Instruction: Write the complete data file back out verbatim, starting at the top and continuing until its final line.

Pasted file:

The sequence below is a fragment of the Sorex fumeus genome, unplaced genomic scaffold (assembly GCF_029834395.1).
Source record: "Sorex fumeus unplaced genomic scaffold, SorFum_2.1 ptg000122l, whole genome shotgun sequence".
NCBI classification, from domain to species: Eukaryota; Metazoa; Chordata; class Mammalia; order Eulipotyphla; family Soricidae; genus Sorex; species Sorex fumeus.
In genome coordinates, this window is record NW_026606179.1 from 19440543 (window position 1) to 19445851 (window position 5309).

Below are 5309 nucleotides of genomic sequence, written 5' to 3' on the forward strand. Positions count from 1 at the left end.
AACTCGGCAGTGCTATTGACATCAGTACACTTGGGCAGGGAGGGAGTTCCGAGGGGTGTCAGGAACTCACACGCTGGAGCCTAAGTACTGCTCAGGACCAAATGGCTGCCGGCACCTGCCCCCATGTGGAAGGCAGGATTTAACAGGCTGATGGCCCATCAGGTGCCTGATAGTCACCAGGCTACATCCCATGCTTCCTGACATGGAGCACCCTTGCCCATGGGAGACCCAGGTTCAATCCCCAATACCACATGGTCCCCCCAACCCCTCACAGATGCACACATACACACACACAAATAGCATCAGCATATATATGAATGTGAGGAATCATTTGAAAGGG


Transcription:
The sequence below is a fragment of the Sorex fumeus genome, unplaced genomic scaffold (assembly GCF_029834395.1).
Source record: "Sorex fumeus unplaced genomic scaffold, SorFum_2.1 ptg000122l, whole genome shotgun sequence".
NCBI classification, from domain to species: Eukaryota; Metazoa; Chordata; class Mammalia; order Eulipotyphla; family Soricidae; genus Sorex; species Sorex fumeus.
In genome coordinates, this window is record NW_026606179.1 from 19440543 (window position 1) to 19445851 (window position 5309).

Below are 5309 nucleotides of genomic sequence, written 5' to 3' on the forward strand. Positions count from 1 at the left end.
AACTCGGCAGTGCTATTGACATCAGTACACTTGGGCAGGGAGGGAGTTCCGAGGGGTGTCAGGAACTCACACGCTGGAGCCTAAGTACTGCTCAGGACCAAATGGCTGCCGGCACCTGCCCCCATGTGGAAGGCAGGATTTAACAGGCTGATGGCCCATCAGGTGCCTGATAGTCACCAGGCTACATCCCATGCTTCCTGACATGGAGCACCCTTGCCCATGGGAGACCCAGGTTCAATCCCCAATACCACATGGTCCCCCCAACCCCTCACAGATGCACACATACACACACACAAATAGCATCAGCATATATATGAATGTGAGGAATCATTTGAAAGGG